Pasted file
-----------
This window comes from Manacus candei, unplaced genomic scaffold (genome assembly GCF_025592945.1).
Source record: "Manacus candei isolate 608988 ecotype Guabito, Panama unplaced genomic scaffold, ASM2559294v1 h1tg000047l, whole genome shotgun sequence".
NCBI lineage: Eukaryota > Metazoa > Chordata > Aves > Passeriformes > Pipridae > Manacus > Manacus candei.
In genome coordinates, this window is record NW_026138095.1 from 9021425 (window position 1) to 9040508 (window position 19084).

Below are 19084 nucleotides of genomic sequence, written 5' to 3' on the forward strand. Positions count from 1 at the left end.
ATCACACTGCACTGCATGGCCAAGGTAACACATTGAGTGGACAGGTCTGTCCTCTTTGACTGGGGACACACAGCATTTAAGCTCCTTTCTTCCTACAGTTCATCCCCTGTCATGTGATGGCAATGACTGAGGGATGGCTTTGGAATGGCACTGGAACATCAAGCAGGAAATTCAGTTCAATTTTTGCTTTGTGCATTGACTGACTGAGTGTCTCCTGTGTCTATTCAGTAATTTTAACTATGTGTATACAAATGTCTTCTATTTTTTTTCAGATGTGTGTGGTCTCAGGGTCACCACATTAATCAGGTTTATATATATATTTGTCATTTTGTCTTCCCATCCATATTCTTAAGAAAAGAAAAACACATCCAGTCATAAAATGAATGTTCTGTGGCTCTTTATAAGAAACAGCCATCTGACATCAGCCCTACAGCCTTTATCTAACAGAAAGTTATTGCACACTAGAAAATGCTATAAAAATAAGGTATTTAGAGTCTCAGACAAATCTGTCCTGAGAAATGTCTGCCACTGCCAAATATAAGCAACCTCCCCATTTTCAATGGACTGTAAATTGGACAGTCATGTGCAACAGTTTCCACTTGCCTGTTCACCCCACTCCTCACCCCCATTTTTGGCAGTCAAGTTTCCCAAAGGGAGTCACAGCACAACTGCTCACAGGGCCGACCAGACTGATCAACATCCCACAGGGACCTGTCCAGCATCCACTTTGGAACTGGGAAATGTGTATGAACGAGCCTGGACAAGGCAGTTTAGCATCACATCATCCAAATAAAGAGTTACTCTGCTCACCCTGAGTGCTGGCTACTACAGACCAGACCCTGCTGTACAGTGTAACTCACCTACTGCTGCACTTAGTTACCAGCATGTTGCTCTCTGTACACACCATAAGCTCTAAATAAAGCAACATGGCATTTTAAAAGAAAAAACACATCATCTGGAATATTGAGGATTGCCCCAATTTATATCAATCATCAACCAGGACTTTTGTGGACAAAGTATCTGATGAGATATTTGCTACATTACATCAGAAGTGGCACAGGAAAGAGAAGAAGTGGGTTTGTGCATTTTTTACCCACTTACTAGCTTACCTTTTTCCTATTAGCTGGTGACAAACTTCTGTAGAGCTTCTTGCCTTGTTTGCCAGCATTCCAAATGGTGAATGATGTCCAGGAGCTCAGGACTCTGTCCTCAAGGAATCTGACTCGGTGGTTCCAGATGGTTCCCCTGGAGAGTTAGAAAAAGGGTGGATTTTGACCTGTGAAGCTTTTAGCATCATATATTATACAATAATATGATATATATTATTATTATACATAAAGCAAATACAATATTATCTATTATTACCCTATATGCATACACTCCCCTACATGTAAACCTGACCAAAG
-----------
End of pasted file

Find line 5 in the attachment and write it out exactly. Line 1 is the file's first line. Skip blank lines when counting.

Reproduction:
Below are 19084 nucleotides of genomic sequence, written 5' to 3' on the forward strand. Positions count from 1 at the left end.